Google+
Close
Zoned Out
In Montana, medical-marijuana regulation threatens to shut down the most legitimate tier of operators

(Darren Gygi)



Text  


Great Falls, Mont. – They could barely have looked worse. An out-of-towner from Missoula, the “progressive” enclave of Montana, sang the praises of his large-scale marijuana grow operation. A “patient” swayed side to side as she discussed her long acquaintance with heroin and meth — that is, before she mellowed out with the help of pot. In the back, some pale and hollow-looking youths lurked, and the mayor, catching their eyes, insisted that they remove their hats. They stared sullenly back at him for a while, mumbled, and complied. A dwarf who makes a living as a cannabis cultivator rose to deride the commission meeting. “This is a circus!” he bellowed. This rabble needed a lobbyist.

The potheads had shown up in droves at hearings of the Great Falls City Commission, which this month imposed a moratorium on “caregivers” — as legal dealers are known in the patois of Montana’s medical-marijuana law. The moratorium notionally prevents anyone from making a profit off the legal-marijuana trade. The city says the ban is intended to be temporary, awaiting the formulation of permanent zoning regulations.

“Medical marijuana” has been legal in Montana since 2004. As in Colorado, California, and Oregon, the vehicle was a voter initiative — marijuana activists gathered signatures to qualify it for the ballot and then made a campaign pitch that had something to do with dying grandmas and cancer. In Montana, the Medical Marijuana Act passed with 62 percent of the vote, outpacing even George W. Bush, who took the Treasure State’s electoral votes with 59 percent.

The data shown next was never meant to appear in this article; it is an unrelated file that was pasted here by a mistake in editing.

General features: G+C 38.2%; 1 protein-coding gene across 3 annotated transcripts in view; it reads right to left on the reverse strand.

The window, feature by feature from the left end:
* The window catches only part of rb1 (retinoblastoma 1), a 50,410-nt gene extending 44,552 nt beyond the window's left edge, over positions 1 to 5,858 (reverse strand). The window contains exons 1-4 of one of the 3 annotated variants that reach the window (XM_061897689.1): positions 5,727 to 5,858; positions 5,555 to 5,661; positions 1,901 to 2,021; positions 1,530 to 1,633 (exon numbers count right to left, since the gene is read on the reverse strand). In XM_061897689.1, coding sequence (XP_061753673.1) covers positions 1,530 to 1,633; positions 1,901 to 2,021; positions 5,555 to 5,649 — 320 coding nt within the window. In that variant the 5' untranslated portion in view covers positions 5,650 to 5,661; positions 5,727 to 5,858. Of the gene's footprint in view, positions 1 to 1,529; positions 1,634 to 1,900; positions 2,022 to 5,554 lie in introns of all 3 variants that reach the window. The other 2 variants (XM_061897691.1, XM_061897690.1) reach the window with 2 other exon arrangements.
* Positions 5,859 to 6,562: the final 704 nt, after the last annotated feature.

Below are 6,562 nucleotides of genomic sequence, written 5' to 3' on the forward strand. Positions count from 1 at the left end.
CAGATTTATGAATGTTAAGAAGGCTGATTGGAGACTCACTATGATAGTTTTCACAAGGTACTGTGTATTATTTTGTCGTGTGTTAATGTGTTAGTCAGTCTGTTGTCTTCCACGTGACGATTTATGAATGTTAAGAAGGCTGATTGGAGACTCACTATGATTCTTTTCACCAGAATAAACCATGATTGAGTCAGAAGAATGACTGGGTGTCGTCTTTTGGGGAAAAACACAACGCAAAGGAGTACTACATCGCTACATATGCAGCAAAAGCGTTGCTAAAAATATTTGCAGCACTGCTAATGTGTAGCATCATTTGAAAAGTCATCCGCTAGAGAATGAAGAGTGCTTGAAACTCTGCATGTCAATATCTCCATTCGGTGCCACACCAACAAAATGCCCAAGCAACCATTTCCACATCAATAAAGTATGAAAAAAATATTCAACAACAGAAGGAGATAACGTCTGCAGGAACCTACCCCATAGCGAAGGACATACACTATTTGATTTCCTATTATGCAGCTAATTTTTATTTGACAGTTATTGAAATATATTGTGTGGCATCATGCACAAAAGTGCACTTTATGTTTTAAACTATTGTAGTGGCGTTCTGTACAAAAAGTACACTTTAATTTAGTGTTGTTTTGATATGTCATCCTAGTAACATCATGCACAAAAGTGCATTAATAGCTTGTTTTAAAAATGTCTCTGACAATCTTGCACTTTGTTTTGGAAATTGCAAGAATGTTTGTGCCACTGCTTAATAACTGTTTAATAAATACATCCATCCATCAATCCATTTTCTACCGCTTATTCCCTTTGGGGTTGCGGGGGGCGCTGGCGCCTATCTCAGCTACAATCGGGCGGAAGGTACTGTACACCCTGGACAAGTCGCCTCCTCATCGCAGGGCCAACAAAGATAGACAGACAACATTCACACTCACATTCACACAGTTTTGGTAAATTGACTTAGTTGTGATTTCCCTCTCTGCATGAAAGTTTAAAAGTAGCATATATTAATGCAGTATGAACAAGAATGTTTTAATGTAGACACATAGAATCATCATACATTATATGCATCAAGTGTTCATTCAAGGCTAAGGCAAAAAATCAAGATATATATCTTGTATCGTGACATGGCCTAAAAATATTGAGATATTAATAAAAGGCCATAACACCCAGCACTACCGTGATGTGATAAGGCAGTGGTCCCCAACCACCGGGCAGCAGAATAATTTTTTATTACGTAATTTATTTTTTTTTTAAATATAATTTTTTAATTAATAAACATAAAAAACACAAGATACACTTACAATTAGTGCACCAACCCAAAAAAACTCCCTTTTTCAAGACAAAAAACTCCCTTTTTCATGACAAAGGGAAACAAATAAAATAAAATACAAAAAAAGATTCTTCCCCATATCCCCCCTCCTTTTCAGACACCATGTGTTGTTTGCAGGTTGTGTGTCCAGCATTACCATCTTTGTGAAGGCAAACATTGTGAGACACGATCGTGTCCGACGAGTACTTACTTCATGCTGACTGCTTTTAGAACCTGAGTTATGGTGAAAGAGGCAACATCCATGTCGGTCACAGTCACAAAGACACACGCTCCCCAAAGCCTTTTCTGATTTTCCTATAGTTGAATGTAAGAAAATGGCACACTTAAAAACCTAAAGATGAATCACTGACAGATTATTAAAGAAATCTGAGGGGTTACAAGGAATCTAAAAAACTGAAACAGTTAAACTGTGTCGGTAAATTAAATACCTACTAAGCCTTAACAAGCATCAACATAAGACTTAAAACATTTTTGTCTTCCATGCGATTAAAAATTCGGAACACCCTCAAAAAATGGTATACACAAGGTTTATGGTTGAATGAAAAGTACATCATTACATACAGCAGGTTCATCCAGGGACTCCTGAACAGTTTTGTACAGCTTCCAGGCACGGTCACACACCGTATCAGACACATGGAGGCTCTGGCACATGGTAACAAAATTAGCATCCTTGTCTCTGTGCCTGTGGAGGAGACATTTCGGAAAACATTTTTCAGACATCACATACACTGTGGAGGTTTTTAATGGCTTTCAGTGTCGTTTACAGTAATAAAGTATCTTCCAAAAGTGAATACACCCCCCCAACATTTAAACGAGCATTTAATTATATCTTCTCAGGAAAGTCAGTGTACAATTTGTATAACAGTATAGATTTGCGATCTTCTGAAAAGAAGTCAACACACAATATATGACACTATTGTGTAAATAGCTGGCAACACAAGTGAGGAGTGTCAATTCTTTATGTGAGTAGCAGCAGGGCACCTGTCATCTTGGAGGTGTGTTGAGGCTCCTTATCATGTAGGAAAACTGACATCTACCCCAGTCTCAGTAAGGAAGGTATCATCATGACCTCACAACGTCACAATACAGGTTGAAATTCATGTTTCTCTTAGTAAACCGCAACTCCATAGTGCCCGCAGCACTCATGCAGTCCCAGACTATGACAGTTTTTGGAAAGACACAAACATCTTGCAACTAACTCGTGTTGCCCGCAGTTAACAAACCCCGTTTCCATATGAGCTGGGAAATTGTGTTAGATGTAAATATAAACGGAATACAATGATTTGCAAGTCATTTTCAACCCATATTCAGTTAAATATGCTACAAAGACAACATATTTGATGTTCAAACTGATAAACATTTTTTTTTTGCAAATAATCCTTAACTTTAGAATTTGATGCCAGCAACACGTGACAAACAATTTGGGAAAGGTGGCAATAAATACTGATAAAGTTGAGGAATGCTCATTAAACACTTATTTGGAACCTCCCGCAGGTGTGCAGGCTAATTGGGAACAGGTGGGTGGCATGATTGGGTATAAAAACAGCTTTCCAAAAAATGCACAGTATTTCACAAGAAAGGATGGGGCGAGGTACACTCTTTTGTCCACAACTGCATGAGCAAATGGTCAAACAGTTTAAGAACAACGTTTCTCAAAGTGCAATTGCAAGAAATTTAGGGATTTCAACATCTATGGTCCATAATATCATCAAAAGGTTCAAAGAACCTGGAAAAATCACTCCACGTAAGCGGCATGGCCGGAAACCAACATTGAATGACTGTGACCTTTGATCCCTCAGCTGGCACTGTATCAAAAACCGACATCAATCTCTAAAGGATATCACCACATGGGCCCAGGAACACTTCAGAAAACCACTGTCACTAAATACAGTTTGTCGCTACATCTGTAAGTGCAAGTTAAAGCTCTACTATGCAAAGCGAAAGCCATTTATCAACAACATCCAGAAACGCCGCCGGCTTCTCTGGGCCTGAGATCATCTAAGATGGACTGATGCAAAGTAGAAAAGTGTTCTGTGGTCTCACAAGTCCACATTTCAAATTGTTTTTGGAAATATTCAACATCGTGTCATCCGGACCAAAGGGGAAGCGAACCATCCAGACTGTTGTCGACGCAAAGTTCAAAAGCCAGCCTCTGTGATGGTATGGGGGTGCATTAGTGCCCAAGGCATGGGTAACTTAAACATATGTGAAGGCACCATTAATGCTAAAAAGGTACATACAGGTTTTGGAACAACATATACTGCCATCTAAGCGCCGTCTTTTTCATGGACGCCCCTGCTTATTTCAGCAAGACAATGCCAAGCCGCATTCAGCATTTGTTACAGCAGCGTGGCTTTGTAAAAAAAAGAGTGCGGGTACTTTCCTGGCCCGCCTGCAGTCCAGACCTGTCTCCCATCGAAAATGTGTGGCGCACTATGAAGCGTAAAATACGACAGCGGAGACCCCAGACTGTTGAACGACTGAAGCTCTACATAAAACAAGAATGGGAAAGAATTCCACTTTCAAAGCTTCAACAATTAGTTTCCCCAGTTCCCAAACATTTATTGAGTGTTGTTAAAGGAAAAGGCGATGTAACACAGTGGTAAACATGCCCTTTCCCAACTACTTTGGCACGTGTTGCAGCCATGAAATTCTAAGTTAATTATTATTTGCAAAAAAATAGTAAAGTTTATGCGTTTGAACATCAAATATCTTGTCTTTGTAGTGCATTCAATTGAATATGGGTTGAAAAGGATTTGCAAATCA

The law provides for virtually no regulation. A single state employee is tasked with the administration and enforcement of the program, even though a robust industry has grown around the law, with doctors to prescribe and legal pot dealers to provide. Traveling clinics fan out from Missoula to other Montana towns, doctors and “caregivers” in tow. At a local hotel on a crisp fall day last year, my friends and I were about to get a drink. Walking in, we passed a sign with a marijuana leaf and, our interest piqued, went into a conference room where jars of marijuana buds sat on a table. One expects this type of thing in Oakland, but here in Montana? It still takes a moment to get beyond the unreality of it all.

Jason Christ, owner of the Montana Caregivers Network, stood in the hotel lobby, shod in Birkenstocks. More than anyone, he is the face of medical marijuana in Montana — photographed by the local newspaper puffing away on a joint on the steps of the Civic Center, or testifying to anyone with ears to hear (public bodies and journalists mostly) about his case of celiac disease and the resulting hemorrhoids which, he says, drove him to marijuana use.


Contents
March 22, 2010    |     Volume LXII, No. 5

Articles
  • The political difference between Reagan and Obama is that the former gave the public what it wanted.
  • For employers who want to test job applicants, it’s damned if you do and damned if you don’t.
  • In Montana, medical-marijuana regulation threatens to shut down the most legitimate tier of operators.
  • A Cuban prisoner of conscience and an extreme method.
Features
Books, Arts & Manners
Sections
The Long View  .  .  .  .  .  .  .  .  
Poetry  .  .  .  .  .  .  .  .  
Happy Warrior  .  .  .  .  .  .  .  .